By Bonnie Washuk, Staff Writer
Sun Journal news story
LEWISTON — Food is a resource that shouldn’t be wasted, especially with so many in need, Bridgette Bartlett, St. Mary’s Nutrition Center Garden Education Coordinator, said.
The number of people using St. Mary’s food pantry has grown from 378 individuals a week in 2014 to 550 a week in 2016.
But not wasting food takes work and planning.
In 2015, high school students who worked at the St. Mary’s Nutrition Center did a study at Lewiston High School’s cafeteria to find out how much food was tossed.
Students spent a couple of days combing through the garbage, Bartlett said. They found that on a typical day, some 200 pounds of food was thrown out: 118 pounds of food that was good but wasn’t eaten; 57 pounds of kitchen waste that could have been composted; 23 pounds of food that could not be used because it was no longer fresh.
Here are tips for how to avoid that in your home:
• Don’t buy food you’re not going to use; learn to buy the right amount;
• If you’re having a holiday dinner, “do you need three pies for four people? That’s how the cycle of waste happens,” said Alan Plummer of Augusta, who’s made an art out of “gleaning” food at farms and who eats EVERYTHING he brings home;
• Before going to the grocery store, make a menu for dinners and lunches and a list of what’s needed. “There should be a plan for everything you buy,” Plummer said; and
• Stick to eating what you have, ignoring any impulse to not eat what was planned. You can eat the takeout once your food is used up.
“It’s a mindset,” Plummer said. “You buy a package of celery for soup. The rest of the celery stays in the fridge.”
Plan ways to use all the celery, Plummer said. “Could you put all of it in soup?” Or sandwiches? Casseroles? Think about the food in your fridge so it doesn’t get lost and go bad.
When roasting a chicken or turkey, all the leftover meat can be deployed for future meals: turkey, rice and vegetables, turkey burritos, sandwiches. Turkey or chicken bones can make soup stock.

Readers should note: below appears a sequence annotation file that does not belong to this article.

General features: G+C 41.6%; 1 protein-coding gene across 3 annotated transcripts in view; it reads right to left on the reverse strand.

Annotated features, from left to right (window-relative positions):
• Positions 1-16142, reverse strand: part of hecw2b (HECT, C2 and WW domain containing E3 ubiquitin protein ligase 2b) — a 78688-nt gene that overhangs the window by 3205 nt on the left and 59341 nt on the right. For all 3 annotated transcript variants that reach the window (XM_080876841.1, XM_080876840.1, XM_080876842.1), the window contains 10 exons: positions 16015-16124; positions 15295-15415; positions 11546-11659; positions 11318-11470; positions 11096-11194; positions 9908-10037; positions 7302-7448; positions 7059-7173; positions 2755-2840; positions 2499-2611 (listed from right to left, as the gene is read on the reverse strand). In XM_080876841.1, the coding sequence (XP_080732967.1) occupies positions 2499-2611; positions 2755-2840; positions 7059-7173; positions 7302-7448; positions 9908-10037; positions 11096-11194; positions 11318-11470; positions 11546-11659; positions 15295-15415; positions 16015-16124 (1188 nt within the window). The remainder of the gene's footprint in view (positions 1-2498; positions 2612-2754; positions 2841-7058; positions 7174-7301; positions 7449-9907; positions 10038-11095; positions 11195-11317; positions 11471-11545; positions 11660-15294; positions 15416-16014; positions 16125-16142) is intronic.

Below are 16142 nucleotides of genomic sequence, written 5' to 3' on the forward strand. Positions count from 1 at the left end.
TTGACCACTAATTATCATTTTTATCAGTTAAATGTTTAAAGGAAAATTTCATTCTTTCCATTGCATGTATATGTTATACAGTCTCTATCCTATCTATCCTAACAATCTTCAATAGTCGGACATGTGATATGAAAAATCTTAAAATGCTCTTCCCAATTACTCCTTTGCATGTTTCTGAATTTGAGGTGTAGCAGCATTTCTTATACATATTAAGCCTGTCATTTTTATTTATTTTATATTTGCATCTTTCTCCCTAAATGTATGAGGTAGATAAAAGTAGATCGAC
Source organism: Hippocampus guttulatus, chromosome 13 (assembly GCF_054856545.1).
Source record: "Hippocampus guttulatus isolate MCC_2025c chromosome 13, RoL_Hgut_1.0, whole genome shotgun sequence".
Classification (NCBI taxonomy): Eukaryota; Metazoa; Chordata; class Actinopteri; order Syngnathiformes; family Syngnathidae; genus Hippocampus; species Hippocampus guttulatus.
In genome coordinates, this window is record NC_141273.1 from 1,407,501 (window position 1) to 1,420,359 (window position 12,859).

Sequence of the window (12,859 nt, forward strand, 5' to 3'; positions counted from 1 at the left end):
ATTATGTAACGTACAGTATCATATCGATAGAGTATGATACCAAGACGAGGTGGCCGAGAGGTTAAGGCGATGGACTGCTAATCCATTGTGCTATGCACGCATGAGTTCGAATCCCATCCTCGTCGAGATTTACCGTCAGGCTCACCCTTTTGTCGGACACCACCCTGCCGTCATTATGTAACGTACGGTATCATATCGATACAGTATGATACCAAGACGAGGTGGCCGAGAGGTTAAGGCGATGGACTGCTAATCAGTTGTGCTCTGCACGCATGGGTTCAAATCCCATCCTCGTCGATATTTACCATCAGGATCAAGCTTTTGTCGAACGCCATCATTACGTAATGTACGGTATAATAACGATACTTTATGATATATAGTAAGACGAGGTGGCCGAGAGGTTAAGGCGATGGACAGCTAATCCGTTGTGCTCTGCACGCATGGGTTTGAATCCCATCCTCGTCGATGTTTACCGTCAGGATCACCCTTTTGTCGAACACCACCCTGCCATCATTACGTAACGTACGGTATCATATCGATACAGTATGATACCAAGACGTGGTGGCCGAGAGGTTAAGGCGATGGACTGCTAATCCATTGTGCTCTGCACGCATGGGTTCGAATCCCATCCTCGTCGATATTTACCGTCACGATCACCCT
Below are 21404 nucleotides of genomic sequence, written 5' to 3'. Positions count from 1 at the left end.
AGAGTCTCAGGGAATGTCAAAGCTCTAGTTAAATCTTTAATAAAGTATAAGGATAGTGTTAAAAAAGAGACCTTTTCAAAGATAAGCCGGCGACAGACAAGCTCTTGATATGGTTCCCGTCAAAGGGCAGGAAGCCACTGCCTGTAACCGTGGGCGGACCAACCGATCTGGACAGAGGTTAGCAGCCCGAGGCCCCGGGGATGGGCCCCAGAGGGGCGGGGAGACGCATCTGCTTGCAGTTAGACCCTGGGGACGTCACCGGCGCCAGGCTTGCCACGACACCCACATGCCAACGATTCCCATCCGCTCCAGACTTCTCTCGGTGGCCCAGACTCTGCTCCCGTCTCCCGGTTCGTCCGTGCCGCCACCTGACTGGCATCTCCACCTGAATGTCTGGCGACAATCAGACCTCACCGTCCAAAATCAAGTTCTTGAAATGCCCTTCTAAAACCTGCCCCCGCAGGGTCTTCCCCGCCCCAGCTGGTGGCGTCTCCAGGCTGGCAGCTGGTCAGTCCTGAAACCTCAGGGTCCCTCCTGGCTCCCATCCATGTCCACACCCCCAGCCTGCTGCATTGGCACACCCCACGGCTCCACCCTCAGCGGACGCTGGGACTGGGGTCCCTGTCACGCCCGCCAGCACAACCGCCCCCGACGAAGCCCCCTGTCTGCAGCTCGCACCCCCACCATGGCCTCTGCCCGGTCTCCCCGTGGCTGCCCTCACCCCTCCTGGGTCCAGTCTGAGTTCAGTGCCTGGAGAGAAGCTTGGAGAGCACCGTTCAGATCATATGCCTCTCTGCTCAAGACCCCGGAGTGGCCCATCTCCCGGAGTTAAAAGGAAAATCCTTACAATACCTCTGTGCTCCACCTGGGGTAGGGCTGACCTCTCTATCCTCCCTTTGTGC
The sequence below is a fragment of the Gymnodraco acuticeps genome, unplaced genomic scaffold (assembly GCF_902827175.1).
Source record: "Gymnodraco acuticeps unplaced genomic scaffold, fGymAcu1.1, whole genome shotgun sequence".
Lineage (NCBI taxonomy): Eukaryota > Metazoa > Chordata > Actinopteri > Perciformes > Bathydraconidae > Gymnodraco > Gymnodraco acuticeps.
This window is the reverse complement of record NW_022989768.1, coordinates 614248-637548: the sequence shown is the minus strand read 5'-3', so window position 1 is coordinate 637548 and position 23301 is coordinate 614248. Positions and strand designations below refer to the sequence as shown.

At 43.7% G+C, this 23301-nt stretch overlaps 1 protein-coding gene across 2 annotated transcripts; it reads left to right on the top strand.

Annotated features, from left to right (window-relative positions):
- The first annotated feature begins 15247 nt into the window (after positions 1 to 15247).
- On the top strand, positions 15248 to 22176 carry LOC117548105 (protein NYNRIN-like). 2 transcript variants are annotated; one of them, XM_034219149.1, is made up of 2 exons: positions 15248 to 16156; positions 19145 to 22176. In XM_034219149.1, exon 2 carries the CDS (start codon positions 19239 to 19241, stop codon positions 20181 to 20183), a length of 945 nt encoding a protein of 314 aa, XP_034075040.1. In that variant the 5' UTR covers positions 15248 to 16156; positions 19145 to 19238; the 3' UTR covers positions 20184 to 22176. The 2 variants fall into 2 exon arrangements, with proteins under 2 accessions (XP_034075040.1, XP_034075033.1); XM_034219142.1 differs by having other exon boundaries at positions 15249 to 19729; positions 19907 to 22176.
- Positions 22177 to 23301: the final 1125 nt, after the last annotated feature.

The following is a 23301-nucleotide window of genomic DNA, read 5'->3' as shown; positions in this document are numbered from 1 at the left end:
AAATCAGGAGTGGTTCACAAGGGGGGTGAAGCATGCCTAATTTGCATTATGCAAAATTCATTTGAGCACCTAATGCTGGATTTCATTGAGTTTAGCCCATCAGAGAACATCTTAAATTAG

“Think of different ways to use it with the goal of using it all and save money,” Bartlett said.
And use your freezer.
“You can freeze about anything,” Plummer said. “Freezing stops the deterioration process.”
If you don’t want to eat leftovers or that entire pot of soup, freeze it. Did you buy a tray of pork or chicken you don’t need for one meal? While it’s still fresh, separate, wrap, label, freeze.
When there’s an abundance of fresh herbs or vegetables in the summer, they can be frozen. For instance, cilantro can be processed with oil and garlic then frozen in ice cube trays, Bartlett said. Later, while cooking, pop out some cilantro, oil and garlic.
On days you discover there’s too much food in the fridge or freezer (what is that?), turn it into a “Chopped” cooking show where contestants have to create meals with different ingredients.
Or have a leftover day, Bartlett said.
One reason more food is being wasted is because consumers are becoming fussy eaters, Plummer said.
If your bananas or tomatoes are starting to go soft, it doesn’t mean they have to be thrown out. They’re still edible, Plummer said. “Don’t throw it away.”
To not waste food, you need to pay attention, care about your budget and the environment.
If food isn’t used to feed people or animals, “we should compost it and give it back to the soil,” Plummer said. “No food should go in landfills adding to that big pile of junk. The methane is stronger than carbon dioxide. That’s harmful to the environment.”